Tuesday, September 21, 2010

This Is What I Get For Mocking the Elderly

Last weekend I went to a leadership retreat at a camp out in Buena Vista, CO.

Going out there always makes me feel like I wanna move to Colorado.

I know, I know, I already did that! But sometimes I think I live on the wrong side of Pikes Peak. This weekend for example, all the aspen trees on the west side had already turned a fiery yellow, welcoming and inviting me in to explore the great outdoors and what I consider “real” Colorado.

I should have known it was a trap.

Right off the bat, I was bitten by a spider. I can only assume it was a black widow, but thanks to my superhuman immunities, all it did was leave a large red welt in the middle of my back.

The majority of the weekend was spent in meetings. They were inspirational and informative. The only downside was that they were a tad long, which was exacerbated by the fact that we were all sitting on the floor.

The average age of the leaders at the retreat is about 20 years old, so as someone who’s on the cusp of their 25th birthday, I think I may have been feeling those hours on my backside a little more tenderly than some of the other youngsters in attendance.

I’m not saying 25 is old...I’m just saying it feels old. So to all you parents and coworkers of mine who might be described as being of the elderly persuasion...don’t take it personally. And even if you do, I’m not that worried. From the looks of you, I expect the Alzheimer’s will be kicking in any day now, so the chances of you remembering to be mad at me aren’t looking too good.

I KID! If that made you mad, read on, because this next part that involves me experiencing a high level of physical pain in conjunction with a healthy dose of public humiliation.

The camp we were staying at has a little thing called the Screamer. It’s basically a giant swing that consists of a bar with three swing set seats attached so that three unsuspecting victims can have the sensation of being hurled off the side of a mountain with little to no actual threat to their lives.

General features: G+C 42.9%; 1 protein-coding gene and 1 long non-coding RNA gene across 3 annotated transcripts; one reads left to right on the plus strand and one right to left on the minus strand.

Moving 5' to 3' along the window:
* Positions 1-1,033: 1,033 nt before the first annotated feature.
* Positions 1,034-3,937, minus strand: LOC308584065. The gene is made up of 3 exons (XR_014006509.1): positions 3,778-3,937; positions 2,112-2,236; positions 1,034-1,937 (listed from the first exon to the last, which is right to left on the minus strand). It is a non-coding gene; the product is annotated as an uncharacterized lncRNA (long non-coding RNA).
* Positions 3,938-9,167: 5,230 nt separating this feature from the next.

The entire process is terrifying, whether you’re leaning off the edge of the 30-foot platform to get hooked in or actually taking the step off the platform that you’re sure is going to lead to a very violent and painful death, but those were actually the least of my concerns. My predicament very poetically began at the end.

After a few exhilarating minutes of swinging over the side of the mountain, it was time for us to return to solid ground. We were instructed to slide down through our swing-seats to get down. Gary and our friend Whitney slid down with poise and elegance. I started to slide and felt something catch on my harness. Gary assured me that he’d help me the rest of the way down, so I should just keep going.

Of course, when you’re me, nothing is that easy.

I should have known I’d be the one whose harness would, in a freak act of nature, somehow get irreversibly tangled up in one of the chain links on the actual swing, suspending me in midair by my upper left thigh.

Doesn’t that sound pretty?

I tried to pull myself back up onto the bar, but then I remembered that I’ve never successfully done a pull-up in my life. So I was just hanging there, desperately trying to hold myself up onto the bar in an effort to alleviate not only the excruciating pain in my left leg, but also the difficulty Gary was having in his attempts to free me.

I imagine it looked a little something like this, only a lot less cute and a lot more pathetic, with a lot more of two dudes holding me up by my butt and a lot less of an inspirational slogan above my head.

Finally, Whitney had the presence of mind to just undo my harness instead of trying to get it out of the chain link, and I was released – but not before I’d had the pleasure of crying upside down while wearing a goofy helmet in front of a large group of strangers.

Needless to say, I woke up the next morning feeling like someone had tenderized me.

Then again, maybe that wasn’t needless to say. Maybe many of you would have been able to withstand all these circumstances with some degree of resilience and grace, and are now wondering why you’ve been wasting all this time reading a blog written by such a weenie.

If anybody needs me, I’ll be in the nurse’s office tending a particularly life-threatening nosebleed.

1 comment:

Vicki said...

Ah.hahahahahahahaha! Love it!